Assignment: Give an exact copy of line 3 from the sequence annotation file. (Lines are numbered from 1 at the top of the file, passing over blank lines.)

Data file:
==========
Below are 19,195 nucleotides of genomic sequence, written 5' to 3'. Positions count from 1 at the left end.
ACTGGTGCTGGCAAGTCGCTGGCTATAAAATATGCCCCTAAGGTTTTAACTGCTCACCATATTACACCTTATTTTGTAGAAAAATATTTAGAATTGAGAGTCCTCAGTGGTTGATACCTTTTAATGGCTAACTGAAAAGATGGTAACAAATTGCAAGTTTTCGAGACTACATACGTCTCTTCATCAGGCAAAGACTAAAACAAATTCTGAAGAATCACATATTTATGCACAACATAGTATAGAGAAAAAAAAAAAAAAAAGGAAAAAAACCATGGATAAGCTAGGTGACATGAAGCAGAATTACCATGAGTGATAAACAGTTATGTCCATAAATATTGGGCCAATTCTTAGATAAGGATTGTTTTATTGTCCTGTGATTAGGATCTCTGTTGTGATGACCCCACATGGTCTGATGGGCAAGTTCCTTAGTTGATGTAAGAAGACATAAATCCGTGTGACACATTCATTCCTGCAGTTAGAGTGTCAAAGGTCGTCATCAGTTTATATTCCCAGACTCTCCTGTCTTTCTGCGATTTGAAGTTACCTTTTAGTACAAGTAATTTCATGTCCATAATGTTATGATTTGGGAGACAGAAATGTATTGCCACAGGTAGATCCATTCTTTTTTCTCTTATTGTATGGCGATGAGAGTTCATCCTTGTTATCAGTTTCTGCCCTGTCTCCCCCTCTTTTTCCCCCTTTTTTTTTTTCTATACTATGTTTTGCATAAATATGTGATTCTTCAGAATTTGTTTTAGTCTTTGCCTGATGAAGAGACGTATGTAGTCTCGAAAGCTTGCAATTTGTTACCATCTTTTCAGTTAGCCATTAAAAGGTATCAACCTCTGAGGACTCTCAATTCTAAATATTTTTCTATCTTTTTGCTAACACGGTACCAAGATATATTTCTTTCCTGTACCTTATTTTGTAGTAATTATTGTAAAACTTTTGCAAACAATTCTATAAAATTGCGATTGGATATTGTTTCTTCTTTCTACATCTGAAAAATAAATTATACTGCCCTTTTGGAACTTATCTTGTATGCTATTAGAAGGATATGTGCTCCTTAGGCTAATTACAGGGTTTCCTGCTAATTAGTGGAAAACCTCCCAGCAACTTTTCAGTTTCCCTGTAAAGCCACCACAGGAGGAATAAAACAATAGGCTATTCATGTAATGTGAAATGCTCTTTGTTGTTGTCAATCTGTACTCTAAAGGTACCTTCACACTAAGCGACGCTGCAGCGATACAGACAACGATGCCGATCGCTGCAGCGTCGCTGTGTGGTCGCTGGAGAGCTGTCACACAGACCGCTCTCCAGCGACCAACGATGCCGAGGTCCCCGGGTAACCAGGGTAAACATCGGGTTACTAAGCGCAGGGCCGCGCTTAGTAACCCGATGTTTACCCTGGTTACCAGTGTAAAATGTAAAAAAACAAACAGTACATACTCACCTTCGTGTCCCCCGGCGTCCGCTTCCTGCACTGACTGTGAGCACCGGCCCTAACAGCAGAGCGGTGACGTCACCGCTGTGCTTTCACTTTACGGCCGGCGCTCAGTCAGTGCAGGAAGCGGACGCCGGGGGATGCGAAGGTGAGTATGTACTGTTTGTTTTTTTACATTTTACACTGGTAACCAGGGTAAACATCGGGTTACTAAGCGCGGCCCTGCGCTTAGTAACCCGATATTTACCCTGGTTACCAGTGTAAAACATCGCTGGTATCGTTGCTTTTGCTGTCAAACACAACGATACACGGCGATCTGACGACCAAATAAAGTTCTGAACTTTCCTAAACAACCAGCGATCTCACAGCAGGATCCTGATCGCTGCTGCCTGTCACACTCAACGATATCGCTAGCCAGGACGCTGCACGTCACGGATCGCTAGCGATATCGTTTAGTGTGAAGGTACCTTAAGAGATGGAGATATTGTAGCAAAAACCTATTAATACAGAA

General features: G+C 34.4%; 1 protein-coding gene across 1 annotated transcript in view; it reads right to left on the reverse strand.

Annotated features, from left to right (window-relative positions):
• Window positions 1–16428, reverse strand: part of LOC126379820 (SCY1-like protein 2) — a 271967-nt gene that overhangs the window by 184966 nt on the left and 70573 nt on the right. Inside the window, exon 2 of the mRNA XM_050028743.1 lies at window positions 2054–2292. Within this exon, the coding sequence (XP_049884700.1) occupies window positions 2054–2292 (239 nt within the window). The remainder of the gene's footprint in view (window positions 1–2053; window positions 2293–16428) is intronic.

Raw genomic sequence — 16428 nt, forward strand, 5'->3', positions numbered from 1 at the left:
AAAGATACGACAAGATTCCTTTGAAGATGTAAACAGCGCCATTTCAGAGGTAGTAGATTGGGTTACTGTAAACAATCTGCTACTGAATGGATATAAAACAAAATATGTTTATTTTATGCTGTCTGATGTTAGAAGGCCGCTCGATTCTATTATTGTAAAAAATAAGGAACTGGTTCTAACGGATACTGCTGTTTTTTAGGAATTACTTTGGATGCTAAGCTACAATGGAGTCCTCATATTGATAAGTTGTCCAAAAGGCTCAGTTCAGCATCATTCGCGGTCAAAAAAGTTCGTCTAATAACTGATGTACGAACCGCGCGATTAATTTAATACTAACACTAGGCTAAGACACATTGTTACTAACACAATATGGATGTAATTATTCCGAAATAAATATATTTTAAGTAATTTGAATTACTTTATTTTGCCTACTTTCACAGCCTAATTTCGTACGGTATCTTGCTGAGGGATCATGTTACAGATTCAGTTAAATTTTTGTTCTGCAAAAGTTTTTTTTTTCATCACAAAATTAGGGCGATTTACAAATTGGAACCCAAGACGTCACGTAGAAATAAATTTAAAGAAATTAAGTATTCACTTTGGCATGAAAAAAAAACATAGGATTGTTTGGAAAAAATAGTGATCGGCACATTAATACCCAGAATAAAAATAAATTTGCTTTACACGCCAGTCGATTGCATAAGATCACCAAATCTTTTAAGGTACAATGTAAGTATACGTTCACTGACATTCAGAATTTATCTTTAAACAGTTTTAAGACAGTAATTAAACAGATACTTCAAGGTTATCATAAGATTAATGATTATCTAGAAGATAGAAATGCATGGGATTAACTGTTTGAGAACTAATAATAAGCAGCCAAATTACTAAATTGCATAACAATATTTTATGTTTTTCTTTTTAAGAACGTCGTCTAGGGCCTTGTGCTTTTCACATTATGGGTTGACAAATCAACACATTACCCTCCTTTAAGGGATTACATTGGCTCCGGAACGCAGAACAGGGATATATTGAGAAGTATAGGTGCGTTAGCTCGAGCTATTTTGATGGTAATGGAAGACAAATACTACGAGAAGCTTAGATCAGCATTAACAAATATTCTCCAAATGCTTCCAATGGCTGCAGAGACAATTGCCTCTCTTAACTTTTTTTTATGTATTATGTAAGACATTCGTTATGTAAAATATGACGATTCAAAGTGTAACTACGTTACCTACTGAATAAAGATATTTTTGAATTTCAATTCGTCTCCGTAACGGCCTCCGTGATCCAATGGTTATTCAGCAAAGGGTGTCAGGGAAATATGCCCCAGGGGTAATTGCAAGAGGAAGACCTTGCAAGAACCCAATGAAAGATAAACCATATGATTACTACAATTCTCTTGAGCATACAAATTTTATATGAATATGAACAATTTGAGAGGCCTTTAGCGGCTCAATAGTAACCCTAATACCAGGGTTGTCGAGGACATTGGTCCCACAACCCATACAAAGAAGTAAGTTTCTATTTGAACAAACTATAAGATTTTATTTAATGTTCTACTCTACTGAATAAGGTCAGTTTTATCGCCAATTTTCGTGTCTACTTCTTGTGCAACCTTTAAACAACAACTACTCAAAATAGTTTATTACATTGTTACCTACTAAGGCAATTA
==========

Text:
General features: G+C 34.4%; 1 protein-coding gene across 1 annotated transcript in view; it reads right to left on the reverse strand.